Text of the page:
Woe Is Me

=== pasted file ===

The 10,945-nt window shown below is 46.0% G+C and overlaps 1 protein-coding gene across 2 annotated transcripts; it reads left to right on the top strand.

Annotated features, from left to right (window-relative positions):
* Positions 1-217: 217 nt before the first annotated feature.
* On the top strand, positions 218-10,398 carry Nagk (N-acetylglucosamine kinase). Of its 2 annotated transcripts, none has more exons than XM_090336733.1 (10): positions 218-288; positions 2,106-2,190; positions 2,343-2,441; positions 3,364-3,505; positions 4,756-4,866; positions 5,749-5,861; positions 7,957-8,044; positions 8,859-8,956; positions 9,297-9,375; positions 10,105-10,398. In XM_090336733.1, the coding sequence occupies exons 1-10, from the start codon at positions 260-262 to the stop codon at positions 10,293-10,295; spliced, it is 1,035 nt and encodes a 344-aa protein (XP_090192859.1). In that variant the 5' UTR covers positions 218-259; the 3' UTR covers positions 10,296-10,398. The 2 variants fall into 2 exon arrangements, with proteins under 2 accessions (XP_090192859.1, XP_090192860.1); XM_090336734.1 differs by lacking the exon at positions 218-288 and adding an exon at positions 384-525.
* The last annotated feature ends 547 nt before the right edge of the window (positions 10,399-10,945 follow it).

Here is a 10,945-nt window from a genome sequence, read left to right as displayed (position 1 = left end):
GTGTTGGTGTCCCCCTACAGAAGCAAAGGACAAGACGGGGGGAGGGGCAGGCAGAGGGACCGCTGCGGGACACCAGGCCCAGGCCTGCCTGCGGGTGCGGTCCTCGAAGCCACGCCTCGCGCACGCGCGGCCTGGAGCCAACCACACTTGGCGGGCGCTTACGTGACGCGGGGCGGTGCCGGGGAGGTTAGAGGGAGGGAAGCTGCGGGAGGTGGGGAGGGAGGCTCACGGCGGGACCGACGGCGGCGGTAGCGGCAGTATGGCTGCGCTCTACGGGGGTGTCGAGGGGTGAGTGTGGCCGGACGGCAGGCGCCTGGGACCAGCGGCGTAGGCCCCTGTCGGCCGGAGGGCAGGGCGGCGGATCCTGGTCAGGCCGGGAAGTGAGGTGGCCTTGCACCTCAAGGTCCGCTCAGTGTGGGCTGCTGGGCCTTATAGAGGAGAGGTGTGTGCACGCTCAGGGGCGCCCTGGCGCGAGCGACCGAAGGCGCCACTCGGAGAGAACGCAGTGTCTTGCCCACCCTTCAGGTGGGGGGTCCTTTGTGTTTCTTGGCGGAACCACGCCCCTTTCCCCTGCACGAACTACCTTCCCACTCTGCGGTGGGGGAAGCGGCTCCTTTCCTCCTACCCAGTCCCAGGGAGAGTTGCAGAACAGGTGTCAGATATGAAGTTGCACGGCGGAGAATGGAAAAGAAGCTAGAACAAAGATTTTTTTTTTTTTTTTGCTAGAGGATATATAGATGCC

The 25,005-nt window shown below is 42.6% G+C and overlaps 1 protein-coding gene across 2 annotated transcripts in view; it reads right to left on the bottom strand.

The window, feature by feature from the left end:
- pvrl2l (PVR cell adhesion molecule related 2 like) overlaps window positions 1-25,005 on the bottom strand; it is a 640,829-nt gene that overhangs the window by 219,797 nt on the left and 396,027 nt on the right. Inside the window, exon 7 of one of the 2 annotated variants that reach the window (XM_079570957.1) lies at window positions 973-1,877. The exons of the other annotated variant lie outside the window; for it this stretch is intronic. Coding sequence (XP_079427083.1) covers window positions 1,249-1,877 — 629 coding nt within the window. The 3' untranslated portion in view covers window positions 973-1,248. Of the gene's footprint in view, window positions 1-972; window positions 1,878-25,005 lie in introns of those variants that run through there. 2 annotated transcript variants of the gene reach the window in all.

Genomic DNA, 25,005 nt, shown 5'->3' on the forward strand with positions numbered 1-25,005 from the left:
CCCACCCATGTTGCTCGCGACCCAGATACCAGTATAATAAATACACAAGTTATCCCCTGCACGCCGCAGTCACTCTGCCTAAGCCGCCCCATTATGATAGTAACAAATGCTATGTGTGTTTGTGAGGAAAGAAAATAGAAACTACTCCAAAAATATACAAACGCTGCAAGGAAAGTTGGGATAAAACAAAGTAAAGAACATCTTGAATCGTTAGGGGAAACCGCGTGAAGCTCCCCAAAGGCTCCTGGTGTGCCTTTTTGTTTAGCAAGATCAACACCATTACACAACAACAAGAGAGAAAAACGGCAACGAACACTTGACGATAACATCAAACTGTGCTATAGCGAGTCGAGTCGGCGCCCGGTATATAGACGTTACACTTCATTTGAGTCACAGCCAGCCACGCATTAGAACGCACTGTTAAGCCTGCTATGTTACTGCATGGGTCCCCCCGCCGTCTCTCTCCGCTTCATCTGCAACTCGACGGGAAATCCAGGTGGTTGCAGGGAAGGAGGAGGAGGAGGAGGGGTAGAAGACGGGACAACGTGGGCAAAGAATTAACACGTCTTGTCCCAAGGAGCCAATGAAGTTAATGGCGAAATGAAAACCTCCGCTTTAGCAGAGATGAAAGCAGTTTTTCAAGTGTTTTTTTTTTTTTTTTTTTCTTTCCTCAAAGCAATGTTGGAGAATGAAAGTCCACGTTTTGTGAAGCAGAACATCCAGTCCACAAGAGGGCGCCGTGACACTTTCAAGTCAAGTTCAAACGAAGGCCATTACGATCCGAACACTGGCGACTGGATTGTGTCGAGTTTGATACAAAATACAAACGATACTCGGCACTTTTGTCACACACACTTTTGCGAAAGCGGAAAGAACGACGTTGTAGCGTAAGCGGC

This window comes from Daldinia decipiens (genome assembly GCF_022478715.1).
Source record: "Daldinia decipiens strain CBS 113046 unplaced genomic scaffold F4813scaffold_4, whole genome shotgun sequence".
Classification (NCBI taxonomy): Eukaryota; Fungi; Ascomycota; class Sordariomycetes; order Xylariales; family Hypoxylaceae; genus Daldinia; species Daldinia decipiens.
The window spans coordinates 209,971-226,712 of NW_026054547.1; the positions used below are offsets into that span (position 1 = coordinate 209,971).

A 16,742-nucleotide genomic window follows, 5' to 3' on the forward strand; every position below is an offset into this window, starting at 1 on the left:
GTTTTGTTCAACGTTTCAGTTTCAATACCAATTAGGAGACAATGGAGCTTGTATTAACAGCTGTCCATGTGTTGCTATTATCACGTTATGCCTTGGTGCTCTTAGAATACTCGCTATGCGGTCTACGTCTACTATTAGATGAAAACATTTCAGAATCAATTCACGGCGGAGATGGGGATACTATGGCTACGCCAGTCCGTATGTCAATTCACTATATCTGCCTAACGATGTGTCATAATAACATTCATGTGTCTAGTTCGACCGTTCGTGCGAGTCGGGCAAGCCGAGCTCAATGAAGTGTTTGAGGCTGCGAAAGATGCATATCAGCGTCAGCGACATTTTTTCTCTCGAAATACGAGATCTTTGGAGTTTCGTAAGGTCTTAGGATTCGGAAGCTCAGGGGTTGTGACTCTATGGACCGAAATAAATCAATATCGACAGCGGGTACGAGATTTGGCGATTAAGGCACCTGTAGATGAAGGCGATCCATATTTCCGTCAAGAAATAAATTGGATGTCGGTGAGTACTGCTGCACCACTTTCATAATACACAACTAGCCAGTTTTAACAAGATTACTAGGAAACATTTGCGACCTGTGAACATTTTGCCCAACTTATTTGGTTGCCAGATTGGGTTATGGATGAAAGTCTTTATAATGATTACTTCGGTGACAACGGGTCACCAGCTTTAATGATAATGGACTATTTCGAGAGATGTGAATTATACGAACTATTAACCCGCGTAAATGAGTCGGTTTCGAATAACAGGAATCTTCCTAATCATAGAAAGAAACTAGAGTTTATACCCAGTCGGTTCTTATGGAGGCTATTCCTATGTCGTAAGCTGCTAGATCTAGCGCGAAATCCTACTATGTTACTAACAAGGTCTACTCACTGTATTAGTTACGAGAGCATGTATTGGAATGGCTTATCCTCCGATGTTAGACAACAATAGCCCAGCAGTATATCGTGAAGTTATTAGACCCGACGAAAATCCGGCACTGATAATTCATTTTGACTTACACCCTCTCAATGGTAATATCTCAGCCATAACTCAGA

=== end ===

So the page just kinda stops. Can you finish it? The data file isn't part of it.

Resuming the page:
My Night With Julie Ann Bertram - by Lorette C. Luzajic I feel drunk after one pint, unusual for a woman of Germanic roots who can appreciate a broad spectrum of beer before wobbling. But my life is changing tonight before my very eyes. Julie Ann Bertram, songstress extraordinaire, is buoyant, effervescent, beguiling. Her laughter fills the whole pub and her beauty is some kind of spectacular, otherworldly spell. It can't be seen in the photos, where a pretty, strong, lively presence is revealed- but the camera barely hints at the powerful spirit I'm meeting here for the first time. Bertram is like a mythic creature that time forgot- that she looks younger than her 36 years is an understatement, but to say it almost demeans the experience pulsating through her veins. Her skin is as pale and smooth as her new baby daughter Linden, but this mother and maiden is looking forward with ferocity to the years of crone that lie ahead. "And I feel so old," she sings on I Feel So, "and I feel so young...I don't know why I feel so good and I feel so sad/there is nothing more than what we have." The Only Café where we meet, and where Bertram has performed many times, is one of my neighbourhood haunts. It's a surprise I've never run into her before, but everyone else in the place knows her and stops to say hello. My workday starts to feel like a cool party. Still, outside of Canada's community music circles, no one's heard of Julie Ann Bertram. That has to change. "I haven't been willing to play the game," she says. This project is the apex for her, a real turning point- "my inspirations for this album? My whole life before now." Woe is Me is the human heart laid bare, and everything in Bertram's life will be the before or after of this creative endeavour. Woe is Me may be the oldest English phrase in everyday use, stemming from the trials of Job. The book of Job is about 3200 years old and the first English usage of the phrase would have been in Wycliffe's Bible translation in 1382. If I am guilty-woe to me! Even if I am innocent, I cannot lift my head, for I am full of shame and drowned in my affliction. - Job 10:15 Bertram's stunning album spans the gamut of human relationships and the chaos they bring to one another and to the earth. With an ethereal yet commanding voice, Bertram's folky rock has already been compared to Bjork and to Portishead, and she was quite honoured when someone likened her to Tom Waits. But the melodies and stories are clearly Canadian- I think of Joni Mitchell and Jane Siberry, two of my own idols. Still, Julie Ann Bertram's on her own, evoking something of the goddess in other weird and spirited women, but weaving a unique history of her own into songwriting. You can feel echoes of ancient mythologies here, unsettling yet strangely comforting voices. Bertram cites her idols and inspirations as "gods and goddesses like Isis, the spirits of Easter Island, Socrates..." And Woe is Me feels like a tonglen meditation, the difficult Buddhist exercise of bearing the suffering of ourselves and others in order to open the tight fears of the heart. The songs were chosen because of their reflections of relationships between people and the relationship these people have with the earth, our life source. At once a diary of the earth, and of Aphrodite, the audience can't help being compelled by Bertram's spell. Who is this woman? You can picture her intensity on stage, and yet imagine she'd be equally comfortable in your living room. Here Bertram inhales the black smoke of human toxicity and then holds it up to the light. Hope through fear features prominently in Bertram's poignant observations of personal and world crises. "The sound of every car and truck and airplane going by/Makes it all come rushing back to running out of time," she sings in Time. Bertram told her painter friend Stardreamer that the album was "a journey, it's grieving- you've got to grieve and you've got to get through to the other side." She wanted to portray that she understands hope and she understands longing. Stardreamer was apprentice to Woodlands master Norval Morrisseau, called the Picasso of the First Nations, and had a painting that expressed these things in Bertram's heart - a native woman holding roses with birds in her hair, looking out over the waters. The painting was for Earth Day Canada, and it was a perfectly synchronistic revelation that the work would also be Bertram's cover. "I'm a complete cheerleader for this planet," Bertram says. "It's not over the top- it's about it being a part of my being to respect the planet. I acknowledge trees, I acknowledge that some things are worth more than money." Holding the weight of the planet's woes in one's arms is no easy task, but Bertram's meditation just evolved that way out of what it already was. Certainly her wild child travels through western Canada, busking and hitchhiking, helped cement the connection Bertram makes between forests and people. Wild red curls match the wilderness in Bertram's eyes, a will to live and thrive through any obstacle. Her intensity paired with a breezy, infectious spirit drew people to her sound. The poet, songwriter, vocalist, and guitarist attracted people to all kinds of venues. She has won a number of awards, including two first-place medals for guitar composition from the Royal Conservatory of Music (Peel Music Festival), and the Sylvia Tyson Songwriting Scholarship (CMPA). Her work kept growing and during the time she released her first EP JAB she was the top finalist in two competitions, the John Lennon Songwriting Competition and Lilith Fair's Talent Search. After touring Denmark, inspired, Bertram released Ecstatic Songs, an unusually beautiful project of music accompanying the poetry of 13th century mystic poet, Mevlana Jalaluddin Rumi. Recognition for Julie's innovations and hard work kept coming in, as top finalist Q107 Radio talent search and the title of Best Acoustic Female Artist at the Toronto Independent Music Awards. Persistence, insistence, resistance- Bertram tried them all. But she already understood as a young woman that she would keep working no matter what. "I was deaf for two weeks, I was freaking out, and then one day, I looked around and picked up a pen and went back to when I was fourteen and I was writing my heart out. I realized that even if I went deaf, I could still write and be valid...if my vocal chords went out and if no one could bear to watch me perform, I could still write." The next day, Bertram's hearing came back. It was another significant moment, another sign- a reminder that every single moment is significant and bears it's magic deep inside the ordinary. Woe is Me is the turning point where Bertram stops wondering which gift is her direction and knows her direction has been absolutely perfect the whole time. Giving birth to this project coincided with the birth of a beautiful daughter named Linden, and something has changed forever in Bertram's understanding of her own immortality. "You can do whatever, I am not afraid to die," she sings. Leaving the Only Café and walking home through a snowy Toronto, I can taste the pollution of the air from the snow in my mouth. But I feel changed somehow about how I face my own dark perceptions of the inevitabilities. Hope, acceptance, the will to act, the desire to feel compassion to myself and to everyone else- I almost let myself drop here in the middle of the city to make snow angels, and I hope the spell will linger into the rest of my life...